In our work, we find that, across the countries in Figure 1, countries where the elderly do relatively well in ladder scores are also the countries where the elderly do relatively well in suicide rates (see Figure 2). For example, in Britain, the mean ladder score of those aged 60 and over is 5% higher than the mean ladder score for those aged 25–59, and the suicide rates of the elderly are only about half of the rates for younger adults. At the other end of the scale, in Armenia and Bulgaria, ladder scores for the elderly are 15% lower than those for adults and suicide rates are more than twice as high. In many of the countries of Eastern Europe and the former Soviet Union, the transition was a disaster for the elderly. They lost a system that many believed in and, in many cases, lost their pensions too. At the same time, the world of opportunities opened up for young people like never before.
Figure 2. Old versus young, suicide and life evaluation
Except for these long-term trends, we suspect that life satisfaction and suicide do not, in reality, have much to do with one another. Life evaluation may refer to the long-term outlook, or to achievement as conventionally measured – education, income, marriage, and good health – while suicide may be an impulsive response to short-term factors. The impulse theory tends to implicate gun ownership, at least for men, for whom guns are the most common method of suicide; if the means of a quick and reliable exit is immediately at hand, suicide is more likely in response to short-term unhappiness. Somewhat surprisingly though, we replicate a finding of Cutler et al. (2001) that gun ownership is not related to suicide rates across counties within broad geographical areas, even though there is a great deal of variation of ownership across counties within those areas.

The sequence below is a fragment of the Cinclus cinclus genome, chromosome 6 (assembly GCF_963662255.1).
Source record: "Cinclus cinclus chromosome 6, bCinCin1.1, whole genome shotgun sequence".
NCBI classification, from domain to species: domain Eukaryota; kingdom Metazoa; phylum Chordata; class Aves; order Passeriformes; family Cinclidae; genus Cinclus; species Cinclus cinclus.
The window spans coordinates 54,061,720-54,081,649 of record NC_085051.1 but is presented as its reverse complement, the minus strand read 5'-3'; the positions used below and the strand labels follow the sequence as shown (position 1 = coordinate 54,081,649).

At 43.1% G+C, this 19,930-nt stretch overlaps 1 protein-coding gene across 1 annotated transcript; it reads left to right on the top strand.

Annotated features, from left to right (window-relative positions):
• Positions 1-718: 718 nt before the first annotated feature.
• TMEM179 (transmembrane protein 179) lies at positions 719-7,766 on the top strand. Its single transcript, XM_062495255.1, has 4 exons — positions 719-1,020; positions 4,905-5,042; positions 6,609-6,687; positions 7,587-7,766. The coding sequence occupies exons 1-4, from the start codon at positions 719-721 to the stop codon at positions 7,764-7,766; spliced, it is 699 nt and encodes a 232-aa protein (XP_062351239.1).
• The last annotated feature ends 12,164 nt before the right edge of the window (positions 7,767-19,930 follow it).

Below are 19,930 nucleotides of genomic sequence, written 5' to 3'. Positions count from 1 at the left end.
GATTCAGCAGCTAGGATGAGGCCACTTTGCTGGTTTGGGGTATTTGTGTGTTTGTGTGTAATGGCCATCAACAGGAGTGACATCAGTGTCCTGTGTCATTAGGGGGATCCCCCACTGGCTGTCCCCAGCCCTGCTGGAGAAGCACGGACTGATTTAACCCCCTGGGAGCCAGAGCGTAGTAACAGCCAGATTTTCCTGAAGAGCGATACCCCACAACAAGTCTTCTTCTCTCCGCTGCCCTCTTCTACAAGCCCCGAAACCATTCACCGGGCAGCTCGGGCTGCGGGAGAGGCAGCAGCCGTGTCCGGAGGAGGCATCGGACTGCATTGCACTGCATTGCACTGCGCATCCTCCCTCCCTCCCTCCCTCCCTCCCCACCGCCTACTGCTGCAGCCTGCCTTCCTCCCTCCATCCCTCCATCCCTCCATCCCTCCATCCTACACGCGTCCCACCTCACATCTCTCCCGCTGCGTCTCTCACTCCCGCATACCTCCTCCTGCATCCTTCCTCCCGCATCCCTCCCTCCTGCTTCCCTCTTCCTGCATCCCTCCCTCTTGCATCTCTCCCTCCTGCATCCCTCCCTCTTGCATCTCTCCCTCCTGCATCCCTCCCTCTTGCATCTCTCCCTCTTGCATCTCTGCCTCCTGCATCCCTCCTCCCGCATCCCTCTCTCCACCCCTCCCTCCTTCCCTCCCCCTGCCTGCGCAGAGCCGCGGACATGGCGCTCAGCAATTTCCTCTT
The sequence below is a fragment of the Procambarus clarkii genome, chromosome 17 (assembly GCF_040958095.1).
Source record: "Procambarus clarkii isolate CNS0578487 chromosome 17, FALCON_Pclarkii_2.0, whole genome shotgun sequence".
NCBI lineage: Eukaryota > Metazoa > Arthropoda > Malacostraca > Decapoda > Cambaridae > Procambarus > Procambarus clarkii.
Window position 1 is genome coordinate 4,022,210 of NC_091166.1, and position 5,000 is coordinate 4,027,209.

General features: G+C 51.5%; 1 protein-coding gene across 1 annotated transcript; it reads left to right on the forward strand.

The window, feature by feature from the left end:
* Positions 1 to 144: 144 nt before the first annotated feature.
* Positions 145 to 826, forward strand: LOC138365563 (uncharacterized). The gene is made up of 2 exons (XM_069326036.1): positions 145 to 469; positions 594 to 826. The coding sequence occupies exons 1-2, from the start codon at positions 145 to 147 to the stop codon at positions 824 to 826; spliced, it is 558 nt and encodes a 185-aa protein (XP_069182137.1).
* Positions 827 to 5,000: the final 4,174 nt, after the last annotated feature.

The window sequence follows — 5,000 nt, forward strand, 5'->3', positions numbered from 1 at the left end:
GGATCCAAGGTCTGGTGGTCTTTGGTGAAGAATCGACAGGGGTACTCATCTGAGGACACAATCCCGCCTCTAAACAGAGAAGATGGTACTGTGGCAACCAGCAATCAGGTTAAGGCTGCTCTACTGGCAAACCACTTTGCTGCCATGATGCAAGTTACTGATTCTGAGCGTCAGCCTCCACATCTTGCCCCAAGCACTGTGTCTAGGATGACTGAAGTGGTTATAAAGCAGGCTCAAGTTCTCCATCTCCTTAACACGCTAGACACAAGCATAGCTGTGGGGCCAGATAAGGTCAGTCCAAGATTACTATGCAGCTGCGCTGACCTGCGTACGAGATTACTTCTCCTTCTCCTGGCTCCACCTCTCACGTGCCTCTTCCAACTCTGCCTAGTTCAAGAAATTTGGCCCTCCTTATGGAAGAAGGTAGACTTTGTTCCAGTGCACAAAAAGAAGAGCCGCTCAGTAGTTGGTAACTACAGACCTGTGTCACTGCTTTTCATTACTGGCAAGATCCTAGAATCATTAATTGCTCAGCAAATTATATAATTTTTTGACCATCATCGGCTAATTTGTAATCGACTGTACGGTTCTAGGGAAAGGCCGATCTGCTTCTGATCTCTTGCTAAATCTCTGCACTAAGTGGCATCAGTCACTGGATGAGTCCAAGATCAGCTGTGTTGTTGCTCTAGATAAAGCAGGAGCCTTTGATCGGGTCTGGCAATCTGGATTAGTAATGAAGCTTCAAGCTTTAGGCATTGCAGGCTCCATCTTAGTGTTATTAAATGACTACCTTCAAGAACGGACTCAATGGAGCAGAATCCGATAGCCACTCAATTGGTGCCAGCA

We do, however, find that suicide is strongly related to self-reported pain, across the states and (more strongly) across counties in the US. The prevalence of self-reported pain has been rising in midlife over the last 15 years, during which there has also been a rapid increase in midlife suicide. A large majority of suicides are associated with alcohol and drug abuse, which are also implicated in a spate of other deaths, from alcohol-related liver disease, and from accidental poisonings from alcohol and from illegal and prescription drugs. The puzzle is then not so much why an increase in these factors should increase suicide rates, but why this increasing distress does not show up in life evaluation. Perhaps this rising tide of mortality and morbidity in midlife explains the midlife dip in happiness, but this story runs up against the fact that the U-shape of happiness is apparent in other countries, none of whom are experiencing a similar epidemic.
The lack of any clear relation between suicide and happiness remains a disturbing and unresolved puzzle. Perhaps it is simply that suicide is hard to explain. But perhaps we should also be cautious giving too much weight to self-reports of life satisfaction.
Case, A and A Deaton (2015) “Suicide, age, and wellbeing: an empirical investigation”, NBER Working Paper, No. 21279.
Cutler, D M , E L Glaeser and K E Norberg (2001) “Explaining the rise in youth suicide”, in Jonathan Gruber, (ed.), Risky behavior among youths: an economic analysis, Chicago. UC Press for NBER.
Durkheim, E (1951) (1897), Suicide: a study in sociology, translated by John A. Spaulding and George Simpson, New York. The Free Press.
Hamermesh, D S and N M Soss (1974), “An economic theory of suicide”, Journal of Political Economy, 82(1): 83–98.
Helliwell, J F (2007), “Well-being and social capital: does suicide pose a puzzle?”, Social Indicators Research, 81(3): 455–96.
Layard, R (2005), Happiness: lessons from a new science, London. Allen Lane.
1 Western Europe, plus Australia, Canada Japan, New Zealand, and USA.
2 There are no reliable data on suicide for other regions of the world.
Photo credit: Annie Mole.